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Friday, April 07, 2006

Where Changing My Thinking Came From

Dialogue encourages the identification and even emulation of alternate ways of thinking and making new interpretations of meaning and raw experience.

I found the Sapir-Whorf theory when I was in college, and decided to base an independent study communication class on it. The reason I created the class is that I had a devil of a time understanding Benjamin Lee Whorf's book, "Language, Thought & Reality," where he tried to articulate the cultural conceptual differences between a number of North American indigenous languages in quick succession. I could read the words which were easy enough to understand, but I just did not compute what he was talking about. This fascinated me. I studied and studied, but I realized that I had to go elsewhere to find a new way to make sense of what Whorf was saying. I figured my inability to understand his writing was because of my pretty much complete cultural bias - although I was fluent in Spanish at the time.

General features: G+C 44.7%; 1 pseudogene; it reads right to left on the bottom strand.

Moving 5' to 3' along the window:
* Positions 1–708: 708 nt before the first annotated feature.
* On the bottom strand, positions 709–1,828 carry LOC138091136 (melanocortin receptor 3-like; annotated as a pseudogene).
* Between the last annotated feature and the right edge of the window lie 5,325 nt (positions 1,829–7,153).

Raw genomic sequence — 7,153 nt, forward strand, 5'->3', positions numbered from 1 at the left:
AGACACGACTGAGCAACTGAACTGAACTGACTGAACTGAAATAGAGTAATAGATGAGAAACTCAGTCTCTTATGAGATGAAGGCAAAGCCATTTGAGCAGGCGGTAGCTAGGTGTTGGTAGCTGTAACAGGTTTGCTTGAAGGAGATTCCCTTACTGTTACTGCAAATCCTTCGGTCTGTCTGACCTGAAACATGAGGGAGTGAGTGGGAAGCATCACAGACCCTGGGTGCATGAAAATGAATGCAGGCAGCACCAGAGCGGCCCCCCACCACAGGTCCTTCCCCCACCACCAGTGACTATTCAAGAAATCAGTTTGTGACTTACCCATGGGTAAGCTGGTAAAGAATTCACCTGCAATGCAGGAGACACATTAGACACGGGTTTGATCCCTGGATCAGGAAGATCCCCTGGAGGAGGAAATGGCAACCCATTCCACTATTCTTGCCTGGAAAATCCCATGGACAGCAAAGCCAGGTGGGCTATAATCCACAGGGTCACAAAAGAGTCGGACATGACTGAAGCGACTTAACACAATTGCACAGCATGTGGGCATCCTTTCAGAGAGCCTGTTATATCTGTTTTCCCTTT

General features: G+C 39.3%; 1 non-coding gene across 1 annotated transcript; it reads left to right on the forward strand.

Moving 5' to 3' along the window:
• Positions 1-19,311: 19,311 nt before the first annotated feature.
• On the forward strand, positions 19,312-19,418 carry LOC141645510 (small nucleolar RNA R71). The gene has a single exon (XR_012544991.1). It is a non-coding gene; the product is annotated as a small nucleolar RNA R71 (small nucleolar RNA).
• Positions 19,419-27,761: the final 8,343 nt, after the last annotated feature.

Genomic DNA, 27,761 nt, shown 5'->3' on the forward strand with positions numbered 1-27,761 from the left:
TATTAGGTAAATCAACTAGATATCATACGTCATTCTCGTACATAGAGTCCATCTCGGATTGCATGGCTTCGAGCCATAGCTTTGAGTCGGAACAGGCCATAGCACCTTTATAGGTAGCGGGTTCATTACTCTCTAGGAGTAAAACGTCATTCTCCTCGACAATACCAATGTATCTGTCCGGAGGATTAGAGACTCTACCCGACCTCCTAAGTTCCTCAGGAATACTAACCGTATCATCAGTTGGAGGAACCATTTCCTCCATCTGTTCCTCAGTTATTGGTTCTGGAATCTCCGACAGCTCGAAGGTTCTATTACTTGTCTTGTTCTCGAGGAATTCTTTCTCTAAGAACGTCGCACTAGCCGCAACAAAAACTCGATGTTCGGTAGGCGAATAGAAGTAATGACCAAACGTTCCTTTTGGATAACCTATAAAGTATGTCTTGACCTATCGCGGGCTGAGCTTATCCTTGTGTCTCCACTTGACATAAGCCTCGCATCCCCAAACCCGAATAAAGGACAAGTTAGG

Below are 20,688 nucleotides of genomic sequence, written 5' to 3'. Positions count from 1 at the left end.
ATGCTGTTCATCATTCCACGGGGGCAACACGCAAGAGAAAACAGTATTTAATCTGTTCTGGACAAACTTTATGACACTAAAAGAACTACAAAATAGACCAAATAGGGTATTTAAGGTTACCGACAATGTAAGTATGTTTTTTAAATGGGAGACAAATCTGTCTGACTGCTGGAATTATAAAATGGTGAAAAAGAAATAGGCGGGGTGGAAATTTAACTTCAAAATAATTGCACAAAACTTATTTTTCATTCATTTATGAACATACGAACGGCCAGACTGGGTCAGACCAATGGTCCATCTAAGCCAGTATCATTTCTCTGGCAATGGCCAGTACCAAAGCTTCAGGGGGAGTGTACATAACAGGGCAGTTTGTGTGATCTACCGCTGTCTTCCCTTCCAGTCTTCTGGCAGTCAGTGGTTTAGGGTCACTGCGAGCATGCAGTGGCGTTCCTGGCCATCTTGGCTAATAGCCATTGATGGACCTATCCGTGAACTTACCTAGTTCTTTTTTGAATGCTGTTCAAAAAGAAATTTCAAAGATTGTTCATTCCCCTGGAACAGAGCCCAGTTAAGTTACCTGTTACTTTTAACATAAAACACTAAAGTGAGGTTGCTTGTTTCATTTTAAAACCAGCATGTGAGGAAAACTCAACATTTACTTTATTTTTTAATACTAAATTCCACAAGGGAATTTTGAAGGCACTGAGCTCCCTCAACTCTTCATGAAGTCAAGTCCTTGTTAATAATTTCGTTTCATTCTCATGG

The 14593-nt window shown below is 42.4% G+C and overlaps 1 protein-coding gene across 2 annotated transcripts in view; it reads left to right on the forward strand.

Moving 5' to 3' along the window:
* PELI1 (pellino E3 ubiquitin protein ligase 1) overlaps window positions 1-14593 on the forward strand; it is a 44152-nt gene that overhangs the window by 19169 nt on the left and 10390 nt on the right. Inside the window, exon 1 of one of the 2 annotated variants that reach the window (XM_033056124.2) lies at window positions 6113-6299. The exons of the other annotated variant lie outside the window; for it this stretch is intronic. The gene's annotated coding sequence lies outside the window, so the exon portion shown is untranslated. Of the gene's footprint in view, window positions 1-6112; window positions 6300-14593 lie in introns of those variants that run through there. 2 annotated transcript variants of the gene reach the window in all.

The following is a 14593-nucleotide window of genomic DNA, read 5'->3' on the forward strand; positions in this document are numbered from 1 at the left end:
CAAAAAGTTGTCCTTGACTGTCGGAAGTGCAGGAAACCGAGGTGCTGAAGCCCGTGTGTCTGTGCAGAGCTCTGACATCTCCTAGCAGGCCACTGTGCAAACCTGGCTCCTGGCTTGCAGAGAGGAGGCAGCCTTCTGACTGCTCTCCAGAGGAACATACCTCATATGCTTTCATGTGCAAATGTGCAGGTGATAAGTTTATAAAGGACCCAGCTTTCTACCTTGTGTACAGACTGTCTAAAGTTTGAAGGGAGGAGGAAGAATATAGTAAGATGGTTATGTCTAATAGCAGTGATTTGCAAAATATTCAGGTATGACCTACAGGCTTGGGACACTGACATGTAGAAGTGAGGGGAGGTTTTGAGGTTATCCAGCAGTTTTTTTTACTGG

So I went out on a sort of "quest" to learn how to get beyond my mono-cultural orientation. I realized that part of changing had to do with uncovering assumptions. So I sought out that activity - even demanded it. I stumbled onto Edward De Bono. I figured sooner or later I'd reach a critical mass where my own capacity to understand alternate ways of thinking would become more flexible. I made a point of learning to emulate other people's ways of thinking that were unique to their circumstances - even to the point of befriending "crackpots" that nobody else would put up with.

Meanwhile, I also studied with John Lilly, inter-species communicator, and got to attend a workshop by him and even got to hang out in his isolation tank for a few hours. I eventually stumbled onto "Don't Shoot the Dog," which is a book on the art of communicating non-verbally by the use of reinforcement in training, [animals] by Pryor. With enough practice at stretching my mind around ways of thinking that were unfamiliar and didn't involve the language I knew, I could finally abstract and explain to others the concepts in Whorf's book.

Instead of a term paper, I created this enormous time-line of all the ideas in a sort of an associative graph of the process I followed to document how I spent my time during this class.

What I learned from all that? I'll write more about that later...

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